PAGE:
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The Media's IAEA Logic Fail
Submitted by Megan Iorio on 5 December 2011 - 9:26pm
I have long held the suspicion that US politicians and major media have developed a powerful alternative logic that they don't wish to share with the rest of us. It's a logic that allows one to do such wondrous things as prove a large-scope negative and infer a universally quantified statement from an existentially quantified one. Really, it's quite selfish of them to keep so significant a discovery to themselves.
Unfortunately, as long as the powers that be reserve the calculus for their own purposes, I cannot, in my commitment to diligence, recognize its controversial claims.
One of the coolest tricks of this secret logic—which, remember, we must restrain ourselves from adopting—is its allowance of inferences from possibility to certainty. This happens anytime an individual or organization asserts an unproven allegation as a fact. We saw such creative reasoning in the run-up to the war in Iraq—politicians and media alike asserting, as if it were fact, that Saddam Hussein's regime was developing weapons of mass destruction. Evidence supporting these claims was, as we later discovered, quite lacking; and it was only on a possibility, scantily supported, that opinion leaders based their assertions. Because these claims were asserted, and the act of asserting is normally reserved for those statements that we have good reason to believe to be true, many Americans readily believed them. And because they believed these claims, they supported—or, at the very least, did not oppose—US action against Iraq. The result of these fallacious assertions was irrevocable: trillions of dollars wasted, hundreds of thousands killed or maimed. Thus is the power of asserting.
For the last few years, we have seen the same sort of inventive logic in regard to Iran: people asserting, without the proper evidence, that Iran is pursuing nuclear weapons. Oftentimes the assertion is subtle: instead of referring to Iran's nuclear program, they may refer to “Iran's nuclear weapons program.” For example:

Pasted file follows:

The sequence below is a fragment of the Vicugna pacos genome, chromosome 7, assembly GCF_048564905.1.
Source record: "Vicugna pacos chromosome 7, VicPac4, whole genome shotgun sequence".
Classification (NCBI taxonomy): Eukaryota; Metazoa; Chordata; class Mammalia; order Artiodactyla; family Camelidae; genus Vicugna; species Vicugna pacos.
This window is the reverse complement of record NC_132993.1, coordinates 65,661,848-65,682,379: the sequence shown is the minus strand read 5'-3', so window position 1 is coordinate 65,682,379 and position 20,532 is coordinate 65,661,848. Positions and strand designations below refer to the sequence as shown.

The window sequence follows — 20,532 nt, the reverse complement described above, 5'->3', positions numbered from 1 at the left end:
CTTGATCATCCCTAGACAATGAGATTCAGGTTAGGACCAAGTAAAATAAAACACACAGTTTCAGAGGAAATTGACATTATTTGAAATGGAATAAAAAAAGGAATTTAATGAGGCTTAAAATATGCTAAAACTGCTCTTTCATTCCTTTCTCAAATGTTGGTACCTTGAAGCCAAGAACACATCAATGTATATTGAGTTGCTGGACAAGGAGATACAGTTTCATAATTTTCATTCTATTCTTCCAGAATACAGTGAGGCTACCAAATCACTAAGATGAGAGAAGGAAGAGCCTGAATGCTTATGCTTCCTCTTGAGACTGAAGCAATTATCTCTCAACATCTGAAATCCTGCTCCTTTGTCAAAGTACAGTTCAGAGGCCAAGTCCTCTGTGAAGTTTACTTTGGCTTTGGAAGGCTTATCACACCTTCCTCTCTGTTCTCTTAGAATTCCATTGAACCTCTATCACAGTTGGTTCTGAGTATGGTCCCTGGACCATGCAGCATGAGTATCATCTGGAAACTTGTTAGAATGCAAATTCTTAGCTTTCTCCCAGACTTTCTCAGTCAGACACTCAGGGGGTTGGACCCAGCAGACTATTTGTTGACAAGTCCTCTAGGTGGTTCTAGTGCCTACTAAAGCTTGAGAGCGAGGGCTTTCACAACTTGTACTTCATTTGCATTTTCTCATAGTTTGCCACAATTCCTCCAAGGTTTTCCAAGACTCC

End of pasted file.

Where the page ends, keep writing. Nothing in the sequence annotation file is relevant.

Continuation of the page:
Washington Post, 11/13/2011: “Senior Obama administration officials defended the White House’s policy to contain Iran’s nuclear weapons program Saturday night, arguing that the United States has built an international coalition whose sanctions have left the Iranians more politically isolated than ever.”
But those who make this reference do not know that Iran has a nuclear weapons program, and so they have no business referring to it as if it were a known fact that it exists.
Ever since the latest IAEA report on Iran's nuclear program was released last month, this activity has ramped up considerably. As illustrated in the graphic at the beginning of this piece, a significantly qualified conclusion has been illicitly turned into a confirmation of previous allegations by a plethora of news outlets—not to mention the politicians and other pundits whom they quote. Contrary to their claims, the new IAEA report does not say that there is sufficient evidence to indicate that Iran currently has a nuclear weapons program—only that “There are … indications that some activities relevant to the development of a nuclear explosive device continued after 2003, and that some may still be ongoing.” (Emphasis is mine.) My head is sent spinning by this hedge. Indication is not proof, some is not all (nor most nor many), relevant is not singular, and may is not is. And people are taking this report as confirmation that Iran is definitely pursing nuclear weapons?
Barring the event in which the powers that be come forward to reveal their new logic and explain why they believe that an inference from unproven premises to a certain conclusion is licensed, I am calling a logic fail. And you should, too. To that end, I invite you to write to the Washington Post, whose website features a photo gallery headlined, “Iran's quest for a nuclear weapon,” and call them out for their egregious violation of their duty to assert only that which is sufficiently supported by evidence.